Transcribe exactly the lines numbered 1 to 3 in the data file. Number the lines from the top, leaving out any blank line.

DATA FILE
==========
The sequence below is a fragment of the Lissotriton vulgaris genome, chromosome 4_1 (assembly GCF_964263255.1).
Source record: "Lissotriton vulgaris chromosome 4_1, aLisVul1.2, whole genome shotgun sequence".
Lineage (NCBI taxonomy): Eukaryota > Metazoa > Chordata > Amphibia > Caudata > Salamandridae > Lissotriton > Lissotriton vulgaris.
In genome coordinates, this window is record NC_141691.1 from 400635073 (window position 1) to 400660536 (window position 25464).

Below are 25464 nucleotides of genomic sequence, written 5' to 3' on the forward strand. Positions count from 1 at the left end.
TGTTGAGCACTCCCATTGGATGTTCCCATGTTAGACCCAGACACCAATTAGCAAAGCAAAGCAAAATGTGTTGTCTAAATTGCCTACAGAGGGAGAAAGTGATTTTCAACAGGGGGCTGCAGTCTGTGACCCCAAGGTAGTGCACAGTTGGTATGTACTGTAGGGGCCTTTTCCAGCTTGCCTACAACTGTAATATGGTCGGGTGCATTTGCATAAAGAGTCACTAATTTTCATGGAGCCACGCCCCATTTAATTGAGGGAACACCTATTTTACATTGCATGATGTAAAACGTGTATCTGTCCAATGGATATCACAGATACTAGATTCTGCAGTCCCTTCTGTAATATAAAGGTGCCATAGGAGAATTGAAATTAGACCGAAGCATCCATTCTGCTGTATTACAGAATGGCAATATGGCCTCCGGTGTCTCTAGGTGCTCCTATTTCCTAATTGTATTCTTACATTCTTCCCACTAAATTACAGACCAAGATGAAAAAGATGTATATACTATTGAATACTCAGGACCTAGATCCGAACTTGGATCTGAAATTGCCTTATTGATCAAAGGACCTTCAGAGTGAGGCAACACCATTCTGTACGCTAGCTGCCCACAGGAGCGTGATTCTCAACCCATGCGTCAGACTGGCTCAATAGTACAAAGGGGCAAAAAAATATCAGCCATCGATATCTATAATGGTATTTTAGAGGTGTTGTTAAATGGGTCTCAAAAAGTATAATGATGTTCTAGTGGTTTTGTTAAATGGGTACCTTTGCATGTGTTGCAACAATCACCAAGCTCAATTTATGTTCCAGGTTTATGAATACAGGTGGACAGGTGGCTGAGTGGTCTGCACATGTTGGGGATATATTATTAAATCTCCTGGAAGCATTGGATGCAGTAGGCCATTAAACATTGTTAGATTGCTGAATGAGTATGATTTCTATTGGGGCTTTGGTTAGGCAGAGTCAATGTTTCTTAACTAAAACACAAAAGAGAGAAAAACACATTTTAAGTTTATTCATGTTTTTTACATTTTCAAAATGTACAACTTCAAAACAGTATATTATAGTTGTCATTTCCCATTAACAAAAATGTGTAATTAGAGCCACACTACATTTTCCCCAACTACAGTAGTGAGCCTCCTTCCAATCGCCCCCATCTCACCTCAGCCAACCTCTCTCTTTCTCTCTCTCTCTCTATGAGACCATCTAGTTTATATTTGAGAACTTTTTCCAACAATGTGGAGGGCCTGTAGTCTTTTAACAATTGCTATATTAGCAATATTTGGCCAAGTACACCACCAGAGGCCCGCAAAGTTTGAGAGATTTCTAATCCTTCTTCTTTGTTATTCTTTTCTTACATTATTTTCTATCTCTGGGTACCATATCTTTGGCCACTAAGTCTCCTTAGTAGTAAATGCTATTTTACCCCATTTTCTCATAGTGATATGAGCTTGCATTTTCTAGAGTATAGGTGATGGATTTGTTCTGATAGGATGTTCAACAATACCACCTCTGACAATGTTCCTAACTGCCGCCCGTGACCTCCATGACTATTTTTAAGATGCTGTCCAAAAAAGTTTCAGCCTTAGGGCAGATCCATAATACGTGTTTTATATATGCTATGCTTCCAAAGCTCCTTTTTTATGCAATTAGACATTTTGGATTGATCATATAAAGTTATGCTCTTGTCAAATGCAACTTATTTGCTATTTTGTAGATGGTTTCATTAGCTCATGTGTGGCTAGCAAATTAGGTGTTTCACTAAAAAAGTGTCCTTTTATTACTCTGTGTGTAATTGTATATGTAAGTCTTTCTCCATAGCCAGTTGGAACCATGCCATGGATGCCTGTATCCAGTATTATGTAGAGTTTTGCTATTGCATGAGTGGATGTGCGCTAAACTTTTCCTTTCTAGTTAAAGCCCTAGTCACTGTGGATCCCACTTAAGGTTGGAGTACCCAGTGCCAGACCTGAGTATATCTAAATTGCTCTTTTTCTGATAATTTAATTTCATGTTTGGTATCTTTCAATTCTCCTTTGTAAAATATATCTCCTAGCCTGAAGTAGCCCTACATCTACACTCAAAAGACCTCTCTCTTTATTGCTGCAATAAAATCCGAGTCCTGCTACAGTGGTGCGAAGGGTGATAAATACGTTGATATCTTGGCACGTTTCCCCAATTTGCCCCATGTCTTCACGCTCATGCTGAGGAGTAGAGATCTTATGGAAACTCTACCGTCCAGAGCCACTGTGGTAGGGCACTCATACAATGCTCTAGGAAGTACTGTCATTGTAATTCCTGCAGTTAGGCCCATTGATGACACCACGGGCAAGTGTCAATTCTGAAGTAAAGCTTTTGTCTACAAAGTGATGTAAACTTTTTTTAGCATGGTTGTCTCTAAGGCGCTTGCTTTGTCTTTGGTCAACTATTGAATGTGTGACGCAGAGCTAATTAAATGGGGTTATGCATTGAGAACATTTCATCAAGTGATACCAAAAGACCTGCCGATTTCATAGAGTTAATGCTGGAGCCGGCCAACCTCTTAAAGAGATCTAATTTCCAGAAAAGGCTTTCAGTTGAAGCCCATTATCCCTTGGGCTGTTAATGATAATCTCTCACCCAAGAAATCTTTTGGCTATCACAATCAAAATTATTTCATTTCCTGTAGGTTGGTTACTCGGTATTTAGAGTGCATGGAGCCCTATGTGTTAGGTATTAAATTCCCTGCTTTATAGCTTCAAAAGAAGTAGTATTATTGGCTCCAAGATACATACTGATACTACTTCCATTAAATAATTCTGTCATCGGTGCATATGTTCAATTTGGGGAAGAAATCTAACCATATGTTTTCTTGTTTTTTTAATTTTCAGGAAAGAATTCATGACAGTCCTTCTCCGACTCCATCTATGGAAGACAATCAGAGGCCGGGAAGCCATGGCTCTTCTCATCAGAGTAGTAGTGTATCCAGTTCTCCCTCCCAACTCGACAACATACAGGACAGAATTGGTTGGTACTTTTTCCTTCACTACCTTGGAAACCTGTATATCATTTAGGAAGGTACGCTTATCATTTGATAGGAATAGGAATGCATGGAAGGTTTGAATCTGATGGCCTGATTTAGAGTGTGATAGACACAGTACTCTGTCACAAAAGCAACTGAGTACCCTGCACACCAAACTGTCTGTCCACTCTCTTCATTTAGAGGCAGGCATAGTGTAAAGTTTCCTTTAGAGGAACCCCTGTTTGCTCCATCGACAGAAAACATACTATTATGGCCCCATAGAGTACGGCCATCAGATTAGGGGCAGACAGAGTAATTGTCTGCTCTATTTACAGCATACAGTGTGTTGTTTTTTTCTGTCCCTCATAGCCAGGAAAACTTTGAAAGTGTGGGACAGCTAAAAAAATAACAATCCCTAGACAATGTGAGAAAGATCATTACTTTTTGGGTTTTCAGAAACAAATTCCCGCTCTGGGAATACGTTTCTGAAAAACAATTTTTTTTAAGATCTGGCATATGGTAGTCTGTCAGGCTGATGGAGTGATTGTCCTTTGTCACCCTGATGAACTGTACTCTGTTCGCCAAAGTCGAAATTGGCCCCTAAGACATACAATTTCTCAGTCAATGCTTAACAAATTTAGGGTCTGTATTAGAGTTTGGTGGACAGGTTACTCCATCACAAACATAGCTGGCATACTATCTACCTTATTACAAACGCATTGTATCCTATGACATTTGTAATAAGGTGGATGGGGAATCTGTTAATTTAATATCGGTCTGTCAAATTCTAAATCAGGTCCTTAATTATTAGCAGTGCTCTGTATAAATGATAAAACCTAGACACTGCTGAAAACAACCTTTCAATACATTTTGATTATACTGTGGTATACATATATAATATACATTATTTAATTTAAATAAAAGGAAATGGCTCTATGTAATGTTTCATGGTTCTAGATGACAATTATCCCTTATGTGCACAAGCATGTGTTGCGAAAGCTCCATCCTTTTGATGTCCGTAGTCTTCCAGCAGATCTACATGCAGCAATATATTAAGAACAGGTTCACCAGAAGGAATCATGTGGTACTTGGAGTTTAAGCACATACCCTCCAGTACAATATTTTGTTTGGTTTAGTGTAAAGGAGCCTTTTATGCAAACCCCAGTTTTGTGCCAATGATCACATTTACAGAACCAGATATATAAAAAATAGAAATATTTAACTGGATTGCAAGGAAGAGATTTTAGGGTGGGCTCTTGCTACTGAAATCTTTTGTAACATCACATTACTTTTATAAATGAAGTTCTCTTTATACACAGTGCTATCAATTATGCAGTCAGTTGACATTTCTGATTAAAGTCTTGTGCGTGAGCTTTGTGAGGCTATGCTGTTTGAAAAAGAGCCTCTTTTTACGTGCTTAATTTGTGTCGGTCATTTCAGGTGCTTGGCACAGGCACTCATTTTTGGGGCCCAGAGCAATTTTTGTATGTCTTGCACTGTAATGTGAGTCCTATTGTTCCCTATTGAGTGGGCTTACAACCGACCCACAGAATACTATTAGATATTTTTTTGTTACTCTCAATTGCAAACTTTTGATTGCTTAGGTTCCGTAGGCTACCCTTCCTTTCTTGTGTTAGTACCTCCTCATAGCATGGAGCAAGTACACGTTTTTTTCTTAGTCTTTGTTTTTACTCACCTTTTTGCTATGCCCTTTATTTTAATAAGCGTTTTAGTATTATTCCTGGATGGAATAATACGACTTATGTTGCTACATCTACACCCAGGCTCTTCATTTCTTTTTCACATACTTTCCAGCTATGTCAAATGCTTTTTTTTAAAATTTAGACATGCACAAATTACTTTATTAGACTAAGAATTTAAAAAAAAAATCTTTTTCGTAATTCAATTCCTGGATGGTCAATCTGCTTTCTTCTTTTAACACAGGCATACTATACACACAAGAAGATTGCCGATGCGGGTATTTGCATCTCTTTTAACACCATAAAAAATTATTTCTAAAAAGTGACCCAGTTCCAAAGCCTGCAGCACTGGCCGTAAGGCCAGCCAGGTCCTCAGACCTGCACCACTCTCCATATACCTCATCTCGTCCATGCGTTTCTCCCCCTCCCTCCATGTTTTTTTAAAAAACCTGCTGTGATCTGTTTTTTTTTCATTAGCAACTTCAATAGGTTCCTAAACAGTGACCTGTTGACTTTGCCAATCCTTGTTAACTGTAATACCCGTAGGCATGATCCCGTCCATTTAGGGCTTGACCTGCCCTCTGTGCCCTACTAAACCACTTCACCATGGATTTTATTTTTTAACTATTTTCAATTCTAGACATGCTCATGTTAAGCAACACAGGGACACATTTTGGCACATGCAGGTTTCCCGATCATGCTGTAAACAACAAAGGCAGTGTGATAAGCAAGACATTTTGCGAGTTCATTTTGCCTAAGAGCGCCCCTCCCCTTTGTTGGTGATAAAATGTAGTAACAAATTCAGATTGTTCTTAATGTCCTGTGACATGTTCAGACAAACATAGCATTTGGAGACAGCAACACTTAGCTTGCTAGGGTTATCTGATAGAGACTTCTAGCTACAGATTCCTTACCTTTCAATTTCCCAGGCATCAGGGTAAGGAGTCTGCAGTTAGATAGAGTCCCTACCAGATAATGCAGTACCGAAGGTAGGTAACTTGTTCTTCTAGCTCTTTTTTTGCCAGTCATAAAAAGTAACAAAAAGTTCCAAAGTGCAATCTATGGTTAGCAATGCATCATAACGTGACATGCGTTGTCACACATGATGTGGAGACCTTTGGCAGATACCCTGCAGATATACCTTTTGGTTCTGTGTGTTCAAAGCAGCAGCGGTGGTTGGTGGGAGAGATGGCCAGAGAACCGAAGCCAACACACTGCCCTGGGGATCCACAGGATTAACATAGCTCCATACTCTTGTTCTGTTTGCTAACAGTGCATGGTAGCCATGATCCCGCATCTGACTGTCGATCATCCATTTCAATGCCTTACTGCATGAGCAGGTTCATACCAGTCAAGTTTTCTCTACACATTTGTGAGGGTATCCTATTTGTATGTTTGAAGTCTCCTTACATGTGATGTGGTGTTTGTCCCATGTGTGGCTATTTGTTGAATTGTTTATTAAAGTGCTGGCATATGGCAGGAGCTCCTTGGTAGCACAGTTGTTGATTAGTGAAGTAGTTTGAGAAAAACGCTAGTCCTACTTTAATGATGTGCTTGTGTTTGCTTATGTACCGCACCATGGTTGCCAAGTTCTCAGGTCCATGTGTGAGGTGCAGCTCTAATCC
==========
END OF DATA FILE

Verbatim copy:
The sequence below is a fragment of the Lissotriton vulgaris genome, chromosome 4_1 (assembly GCF_964263255.1).
Source record: "Lissotriton vulgaris chromosome 4_1, aLisVul1.2, whole genome shotgun sequence".
Lineage (NCBI taxonomy): Eukaryota > Metazoa > Chordata > Amphibia > Caudata > Salamandridae > Lissotriton > Lissotriton vulgaris.